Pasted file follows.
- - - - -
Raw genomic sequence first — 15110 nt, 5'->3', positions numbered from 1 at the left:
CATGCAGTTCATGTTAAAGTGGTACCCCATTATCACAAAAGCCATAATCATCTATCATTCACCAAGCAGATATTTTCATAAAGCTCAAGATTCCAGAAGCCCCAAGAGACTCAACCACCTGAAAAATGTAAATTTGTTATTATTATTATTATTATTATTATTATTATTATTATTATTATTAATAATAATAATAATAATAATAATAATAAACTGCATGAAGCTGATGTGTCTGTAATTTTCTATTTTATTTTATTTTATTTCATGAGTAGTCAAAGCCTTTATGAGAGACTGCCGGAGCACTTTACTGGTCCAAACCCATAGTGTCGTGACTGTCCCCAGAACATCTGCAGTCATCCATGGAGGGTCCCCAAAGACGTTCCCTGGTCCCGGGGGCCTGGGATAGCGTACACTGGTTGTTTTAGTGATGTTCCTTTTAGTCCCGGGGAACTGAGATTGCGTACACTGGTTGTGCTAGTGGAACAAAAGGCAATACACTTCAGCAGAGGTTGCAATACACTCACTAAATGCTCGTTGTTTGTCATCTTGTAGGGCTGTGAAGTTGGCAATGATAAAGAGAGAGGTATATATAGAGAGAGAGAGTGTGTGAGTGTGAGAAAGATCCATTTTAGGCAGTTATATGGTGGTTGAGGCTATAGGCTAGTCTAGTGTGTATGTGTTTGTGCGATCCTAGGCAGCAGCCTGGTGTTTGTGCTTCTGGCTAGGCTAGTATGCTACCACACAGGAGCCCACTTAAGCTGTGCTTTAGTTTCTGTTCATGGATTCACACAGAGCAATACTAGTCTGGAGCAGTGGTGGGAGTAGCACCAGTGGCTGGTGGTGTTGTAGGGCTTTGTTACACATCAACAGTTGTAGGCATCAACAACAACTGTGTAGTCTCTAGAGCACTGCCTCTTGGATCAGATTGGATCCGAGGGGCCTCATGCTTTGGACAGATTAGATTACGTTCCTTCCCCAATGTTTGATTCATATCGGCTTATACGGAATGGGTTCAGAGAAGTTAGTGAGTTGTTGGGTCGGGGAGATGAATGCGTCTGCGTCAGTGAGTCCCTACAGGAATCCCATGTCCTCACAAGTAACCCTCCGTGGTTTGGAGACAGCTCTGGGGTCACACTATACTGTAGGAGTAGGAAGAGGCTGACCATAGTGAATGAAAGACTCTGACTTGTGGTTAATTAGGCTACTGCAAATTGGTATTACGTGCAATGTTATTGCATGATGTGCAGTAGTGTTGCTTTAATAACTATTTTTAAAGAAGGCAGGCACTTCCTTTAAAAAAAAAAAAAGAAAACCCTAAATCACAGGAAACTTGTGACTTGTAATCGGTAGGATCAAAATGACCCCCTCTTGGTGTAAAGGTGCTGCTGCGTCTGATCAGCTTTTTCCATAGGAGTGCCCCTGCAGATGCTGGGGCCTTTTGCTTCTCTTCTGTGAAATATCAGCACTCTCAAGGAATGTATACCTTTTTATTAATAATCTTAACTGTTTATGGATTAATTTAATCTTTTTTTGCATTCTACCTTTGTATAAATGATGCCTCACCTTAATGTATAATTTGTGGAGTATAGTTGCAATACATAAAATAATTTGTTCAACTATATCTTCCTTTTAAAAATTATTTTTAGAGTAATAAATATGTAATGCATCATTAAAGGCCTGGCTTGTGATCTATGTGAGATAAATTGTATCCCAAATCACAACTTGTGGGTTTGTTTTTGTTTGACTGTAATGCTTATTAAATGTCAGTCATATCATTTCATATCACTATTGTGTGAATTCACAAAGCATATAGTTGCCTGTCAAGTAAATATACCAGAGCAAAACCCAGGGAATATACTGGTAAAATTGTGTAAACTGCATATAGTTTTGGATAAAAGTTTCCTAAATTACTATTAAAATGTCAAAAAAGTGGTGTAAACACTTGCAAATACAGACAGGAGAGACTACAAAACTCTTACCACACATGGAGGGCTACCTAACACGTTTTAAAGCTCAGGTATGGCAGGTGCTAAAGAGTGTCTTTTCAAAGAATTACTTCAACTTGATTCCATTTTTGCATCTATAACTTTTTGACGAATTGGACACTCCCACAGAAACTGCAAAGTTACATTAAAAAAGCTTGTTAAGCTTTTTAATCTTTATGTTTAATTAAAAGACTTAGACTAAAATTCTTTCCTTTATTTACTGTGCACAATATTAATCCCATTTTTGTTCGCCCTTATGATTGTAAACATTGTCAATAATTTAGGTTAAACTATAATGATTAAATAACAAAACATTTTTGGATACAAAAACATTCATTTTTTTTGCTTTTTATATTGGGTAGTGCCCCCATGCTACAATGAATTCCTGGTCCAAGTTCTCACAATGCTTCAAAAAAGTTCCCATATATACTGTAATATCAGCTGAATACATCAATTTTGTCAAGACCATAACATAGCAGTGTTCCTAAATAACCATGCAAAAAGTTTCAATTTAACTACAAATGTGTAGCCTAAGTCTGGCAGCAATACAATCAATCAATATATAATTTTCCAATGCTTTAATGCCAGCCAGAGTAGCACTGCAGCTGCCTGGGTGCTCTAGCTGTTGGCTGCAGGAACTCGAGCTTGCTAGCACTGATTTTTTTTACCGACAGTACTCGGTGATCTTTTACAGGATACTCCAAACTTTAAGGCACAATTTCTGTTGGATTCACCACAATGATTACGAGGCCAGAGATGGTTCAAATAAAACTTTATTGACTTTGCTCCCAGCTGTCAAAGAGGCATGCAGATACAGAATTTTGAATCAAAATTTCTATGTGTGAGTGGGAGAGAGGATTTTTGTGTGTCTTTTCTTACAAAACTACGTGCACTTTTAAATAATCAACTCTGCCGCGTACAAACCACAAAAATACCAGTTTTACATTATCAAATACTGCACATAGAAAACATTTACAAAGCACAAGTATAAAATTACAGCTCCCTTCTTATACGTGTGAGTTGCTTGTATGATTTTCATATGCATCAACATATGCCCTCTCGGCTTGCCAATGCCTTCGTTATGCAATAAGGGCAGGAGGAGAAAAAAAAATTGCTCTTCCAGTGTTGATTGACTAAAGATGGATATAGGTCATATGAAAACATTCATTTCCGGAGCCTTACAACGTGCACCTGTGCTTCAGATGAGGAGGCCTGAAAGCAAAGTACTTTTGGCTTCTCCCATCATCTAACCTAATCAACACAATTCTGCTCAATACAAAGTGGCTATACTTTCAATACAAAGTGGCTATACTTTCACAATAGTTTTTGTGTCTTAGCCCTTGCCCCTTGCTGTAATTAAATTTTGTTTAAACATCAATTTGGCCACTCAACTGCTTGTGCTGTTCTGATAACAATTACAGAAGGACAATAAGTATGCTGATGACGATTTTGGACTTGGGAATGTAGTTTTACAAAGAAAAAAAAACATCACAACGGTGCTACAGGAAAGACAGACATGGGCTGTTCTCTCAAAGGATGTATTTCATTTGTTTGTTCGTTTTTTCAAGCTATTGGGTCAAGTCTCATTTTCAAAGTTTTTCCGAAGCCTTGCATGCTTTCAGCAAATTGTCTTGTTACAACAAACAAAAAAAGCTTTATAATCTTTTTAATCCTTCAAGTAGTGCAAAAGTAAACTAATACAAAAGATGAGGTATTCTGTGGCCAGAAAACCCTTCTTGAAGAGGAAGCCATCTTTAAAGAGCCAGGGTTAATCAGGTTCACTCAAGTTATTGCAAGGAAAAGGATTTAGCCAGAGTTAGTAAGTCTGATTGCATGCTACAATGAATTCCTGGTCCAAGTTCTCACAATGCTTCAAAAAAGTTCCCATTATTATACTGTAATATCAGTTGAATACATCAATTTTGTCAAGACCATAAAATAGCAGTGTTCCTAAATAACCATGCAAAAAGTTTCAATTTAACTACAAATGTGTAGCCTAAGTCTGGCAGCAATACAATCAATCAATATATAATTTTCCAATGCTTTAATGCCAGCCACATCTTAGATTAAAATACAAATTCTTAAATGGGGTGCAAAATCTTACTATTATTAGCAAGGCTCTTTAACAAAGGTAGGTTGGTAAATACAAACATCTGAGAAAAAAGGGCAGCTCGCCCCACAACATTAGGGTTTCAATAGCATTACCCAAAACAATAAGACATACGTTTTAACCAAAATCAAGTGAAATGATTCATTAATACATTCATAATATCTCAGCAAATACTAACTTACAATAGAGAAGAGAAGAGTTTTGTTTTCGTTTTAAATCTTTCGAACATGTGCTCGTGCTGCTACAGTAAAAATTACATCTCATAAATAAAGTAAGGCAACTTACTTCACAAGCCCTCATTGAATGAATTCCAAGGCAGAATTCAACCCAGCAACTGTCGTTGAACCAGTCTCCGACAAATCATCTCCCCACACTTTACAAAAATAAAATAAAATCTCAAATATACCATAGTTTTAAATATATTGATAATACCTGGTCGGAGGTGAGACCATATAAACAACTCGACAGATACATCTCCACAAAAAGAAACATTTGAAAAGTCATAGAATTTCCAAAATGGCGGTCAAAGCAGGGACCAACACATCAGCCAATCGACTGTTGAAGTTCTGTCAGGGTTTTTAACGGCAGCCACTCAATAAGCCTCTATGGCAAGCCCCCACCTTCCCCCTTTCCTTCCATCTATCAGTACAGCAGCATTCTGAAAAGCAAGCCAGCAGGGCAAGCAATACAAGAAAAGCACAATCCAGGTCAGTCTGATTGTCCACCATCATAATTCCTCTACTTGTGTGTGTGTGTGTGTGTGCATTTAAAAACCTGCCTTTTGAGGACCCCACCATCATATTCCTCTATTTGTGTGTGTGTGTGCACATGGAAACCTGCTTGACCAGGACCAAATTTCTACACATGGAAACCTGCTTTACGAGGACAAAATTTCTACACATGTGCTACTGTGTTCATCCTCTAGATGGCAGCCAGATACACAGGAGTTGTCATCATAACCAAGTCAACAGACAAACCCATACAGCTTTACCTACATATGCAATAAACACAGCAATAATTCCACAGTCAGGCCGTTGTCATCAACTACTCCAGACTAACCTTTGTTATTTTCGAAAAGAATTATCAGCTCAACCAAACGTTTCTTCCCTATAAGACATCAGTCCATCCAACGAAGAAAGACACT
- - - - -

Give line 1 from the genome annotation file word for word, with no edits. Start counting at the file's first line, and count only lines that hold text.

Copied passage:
Raw genomic sequence first — 15110 nt, 5'->3', positions numbered from 1 at the left: